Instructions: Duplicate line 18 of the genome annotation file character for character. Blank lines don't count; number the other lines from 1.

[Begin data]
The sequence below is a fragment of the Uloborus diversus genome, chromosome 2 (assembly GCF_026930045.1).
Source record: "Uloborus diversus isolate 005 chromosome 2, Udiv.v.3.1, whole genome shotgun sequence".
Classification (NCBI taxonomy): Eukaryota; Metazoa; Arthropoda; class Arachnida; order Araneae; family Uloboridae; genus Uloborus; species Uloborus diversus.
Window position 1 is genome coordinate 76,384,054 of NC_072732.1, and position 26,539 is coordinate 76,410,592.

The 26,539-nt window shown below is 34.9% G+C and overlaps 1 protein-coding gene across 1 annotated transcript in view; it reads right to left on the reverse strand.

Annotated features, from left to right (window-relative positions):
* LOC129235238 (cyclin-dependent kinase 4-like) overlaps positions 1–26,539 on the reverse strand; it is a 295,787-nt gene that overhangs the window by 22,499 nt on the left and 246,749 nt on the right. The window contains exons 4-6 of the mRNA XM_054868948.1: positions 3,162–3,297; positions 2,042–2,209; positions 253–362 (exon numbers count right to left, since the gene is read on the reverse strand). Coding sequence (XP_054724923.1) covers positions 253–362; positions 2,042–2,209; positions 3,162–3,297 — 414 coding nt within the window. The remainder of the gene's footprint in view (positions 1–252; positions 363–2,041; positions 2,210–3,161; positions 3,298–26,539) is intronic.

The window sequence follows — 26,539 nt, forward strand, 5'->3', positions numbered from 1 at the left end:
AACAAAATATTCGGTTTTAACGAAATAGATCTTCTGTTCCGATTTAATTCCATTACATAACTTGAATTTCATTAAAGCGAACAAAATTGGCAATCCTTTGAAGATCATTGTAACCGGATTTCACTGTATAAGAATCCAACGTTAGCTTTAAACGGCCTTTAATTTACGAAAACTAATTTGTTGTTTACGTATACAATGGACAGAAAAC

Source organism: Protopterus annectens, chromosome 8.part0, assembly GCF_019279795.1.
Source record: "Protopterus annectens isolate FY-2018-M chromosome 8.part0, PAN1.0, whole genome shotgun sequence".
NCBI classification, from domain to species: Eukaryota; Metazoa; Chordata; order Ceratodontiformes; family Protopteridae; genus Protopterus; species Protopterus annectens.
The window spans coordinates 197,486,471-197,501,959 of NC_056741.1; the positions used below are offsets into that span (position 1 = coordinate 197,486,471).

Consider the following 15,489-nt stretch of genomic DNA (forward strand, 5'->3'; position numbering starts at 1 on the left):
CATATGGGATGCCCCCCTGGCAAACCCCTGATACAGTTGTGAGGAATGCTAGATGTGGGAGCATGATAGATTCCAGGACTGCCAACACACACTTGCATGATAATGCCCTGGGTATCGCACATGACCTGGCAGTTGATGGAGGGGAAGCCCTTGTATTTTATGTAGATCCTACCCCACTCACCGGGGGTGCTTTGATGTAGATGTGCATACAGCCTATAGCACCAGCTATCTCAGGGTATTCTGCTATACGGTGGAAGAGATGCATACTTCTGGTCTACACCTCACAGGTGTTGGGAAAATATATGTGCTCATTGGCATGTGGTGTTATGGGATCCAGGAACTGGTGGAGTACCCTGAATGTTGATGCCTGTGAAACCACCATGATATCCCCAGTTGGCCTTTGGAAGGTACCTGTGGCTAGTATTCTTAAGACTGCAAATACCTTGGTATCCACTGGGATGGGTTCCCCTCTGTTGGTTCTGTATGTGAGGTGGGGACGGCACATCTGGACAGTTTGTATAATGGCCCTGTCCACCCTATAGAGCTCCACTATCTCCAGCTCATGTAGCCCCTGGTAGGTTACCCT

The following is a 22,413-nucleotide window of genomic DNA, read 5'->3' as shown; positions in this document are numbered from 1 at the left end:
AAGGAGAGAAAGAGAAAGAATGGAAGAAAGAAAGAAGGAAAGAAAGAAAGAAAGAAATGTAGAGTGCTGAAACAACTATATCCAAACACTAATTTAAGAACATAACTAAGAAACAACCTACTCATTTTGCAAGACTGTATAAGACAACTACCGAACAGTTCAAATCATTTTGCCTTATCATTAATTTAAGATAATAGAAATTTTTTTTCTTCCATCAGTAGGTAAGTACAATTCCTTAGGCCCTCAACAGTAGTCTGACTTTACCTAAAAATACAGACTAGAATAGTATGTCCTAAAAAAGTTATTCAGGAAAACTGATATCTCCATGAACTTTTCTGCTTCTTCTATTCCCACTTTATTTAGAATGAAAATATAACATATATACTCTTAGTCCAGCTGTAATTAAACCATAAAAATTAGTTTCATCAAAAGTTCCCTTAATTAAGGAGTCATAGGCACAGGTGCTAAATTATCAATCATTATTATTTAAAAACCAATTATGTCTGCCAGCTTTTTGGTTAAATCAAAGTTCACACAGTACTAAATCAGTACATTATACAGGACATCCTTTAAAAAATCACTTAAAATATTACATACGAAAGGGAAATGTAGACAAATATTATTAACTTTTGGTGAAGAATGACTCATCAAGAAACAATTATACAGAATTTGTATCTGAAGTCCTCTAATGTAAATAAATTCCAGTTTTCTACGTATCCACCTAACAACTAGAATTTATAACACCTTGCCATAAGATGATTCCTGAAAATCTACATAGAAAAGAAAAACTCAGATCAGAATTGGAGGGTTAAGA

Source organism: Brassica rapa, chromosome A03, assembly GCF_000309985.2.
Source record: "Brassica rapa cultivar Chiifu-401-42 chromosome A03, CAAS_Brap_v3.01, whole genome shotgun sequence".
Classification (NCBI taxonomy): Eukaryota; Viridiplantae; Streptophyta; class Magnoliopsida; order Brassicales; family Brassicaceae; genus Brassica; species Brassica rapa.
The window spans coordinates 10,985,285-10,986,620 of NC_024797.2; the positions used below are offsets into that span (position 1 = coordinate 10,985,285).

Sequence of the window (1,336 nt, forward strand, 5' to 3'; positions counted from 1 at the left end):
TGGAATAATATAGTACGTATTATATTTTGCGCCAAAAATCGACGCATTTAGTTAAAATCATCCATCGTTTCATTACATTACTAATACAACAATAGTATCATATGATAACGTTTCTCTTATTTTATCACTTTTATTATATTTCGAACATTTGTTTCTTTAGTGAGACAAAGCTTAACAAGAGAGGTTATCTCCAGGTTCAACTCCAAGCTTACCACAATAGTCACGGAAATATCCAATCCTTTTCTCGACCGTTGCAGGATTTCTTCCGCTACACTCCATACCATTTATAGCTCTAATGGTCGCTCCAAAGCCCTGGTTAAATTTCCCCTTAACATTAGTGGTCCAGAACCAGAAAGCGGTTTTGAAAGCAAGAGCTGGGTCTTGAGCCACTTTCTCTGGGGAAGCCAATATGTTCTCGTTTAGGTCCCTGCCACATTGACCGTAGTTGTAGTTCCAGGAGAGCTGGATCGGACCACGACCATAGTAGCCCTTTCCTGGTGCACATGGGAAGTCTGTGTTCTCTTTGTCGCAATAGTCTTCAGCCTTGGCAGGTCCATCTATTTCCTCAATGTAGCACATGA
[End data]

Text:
Source organism: Brassica rapa, chromosome A03, assembly GCF_000309985.2.